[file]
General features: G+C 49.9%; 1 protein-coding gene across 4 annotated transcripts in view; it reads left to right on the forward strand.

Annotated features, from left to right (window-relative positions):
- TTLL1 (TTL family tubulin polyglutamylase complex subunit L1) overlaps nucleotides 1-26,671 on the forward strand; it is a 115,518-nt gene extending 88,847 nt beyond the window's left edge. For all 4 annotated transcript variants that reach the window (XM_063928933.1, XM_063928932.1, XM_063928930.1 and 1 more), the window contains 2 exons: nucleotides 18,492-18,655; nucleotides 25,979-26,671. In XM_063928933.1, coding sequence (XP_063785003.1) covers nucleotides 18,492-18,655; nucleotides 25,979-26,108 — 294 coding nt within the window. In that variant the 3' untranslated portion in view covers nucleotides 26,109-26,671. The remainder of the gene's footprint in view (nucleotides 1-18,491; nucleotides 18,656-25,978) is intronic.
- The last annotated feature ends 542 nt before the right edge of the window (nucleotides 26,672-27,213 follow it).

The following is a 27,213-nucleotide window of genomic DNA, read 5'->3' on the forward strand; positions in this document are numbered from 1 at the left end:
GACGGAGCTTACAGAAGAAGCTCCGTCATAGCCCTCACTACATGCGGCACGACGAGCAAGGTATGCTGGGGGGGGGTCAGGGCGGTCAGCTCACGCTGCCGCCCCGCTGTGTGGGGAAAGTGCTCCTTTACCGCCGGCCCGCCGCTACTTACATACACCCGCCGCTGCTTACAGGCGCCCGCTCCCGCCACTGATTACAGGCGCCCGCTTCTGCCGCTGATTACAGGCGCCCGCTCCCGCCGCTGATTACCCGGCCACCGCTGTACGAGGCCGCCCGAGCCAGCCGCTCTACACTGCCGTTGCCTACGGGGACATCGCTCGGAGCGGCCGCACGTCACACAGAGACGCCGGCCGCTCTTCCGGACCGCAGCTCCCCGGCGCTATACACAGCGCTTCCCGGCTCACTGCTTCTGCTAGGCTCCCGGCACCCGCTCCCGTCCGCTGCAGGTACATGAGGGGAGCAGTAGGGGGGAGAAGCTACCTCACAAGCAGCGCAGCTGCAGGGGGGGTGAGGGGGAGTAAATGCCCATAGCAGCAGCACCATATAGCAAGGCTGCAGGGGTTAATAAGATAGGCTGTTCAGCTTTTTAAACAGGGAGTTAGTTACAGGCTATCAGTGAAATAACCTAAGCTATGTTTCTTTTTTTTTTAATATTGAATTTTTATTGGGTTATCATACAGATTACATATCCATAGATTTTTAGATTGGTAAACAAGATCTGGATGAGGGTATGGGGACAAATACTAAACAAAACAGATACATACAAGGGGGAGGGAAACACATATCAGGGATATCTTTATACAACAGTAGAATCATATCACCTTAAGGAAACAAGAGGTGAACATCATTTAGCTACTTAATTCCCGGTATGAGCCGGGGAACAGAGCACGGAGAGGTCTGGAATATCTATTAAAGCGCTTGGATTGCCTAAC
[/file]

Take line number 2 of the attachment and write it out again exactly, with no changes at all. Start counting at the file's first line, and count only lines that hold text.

Annotated features, from left to right (window-relative positions):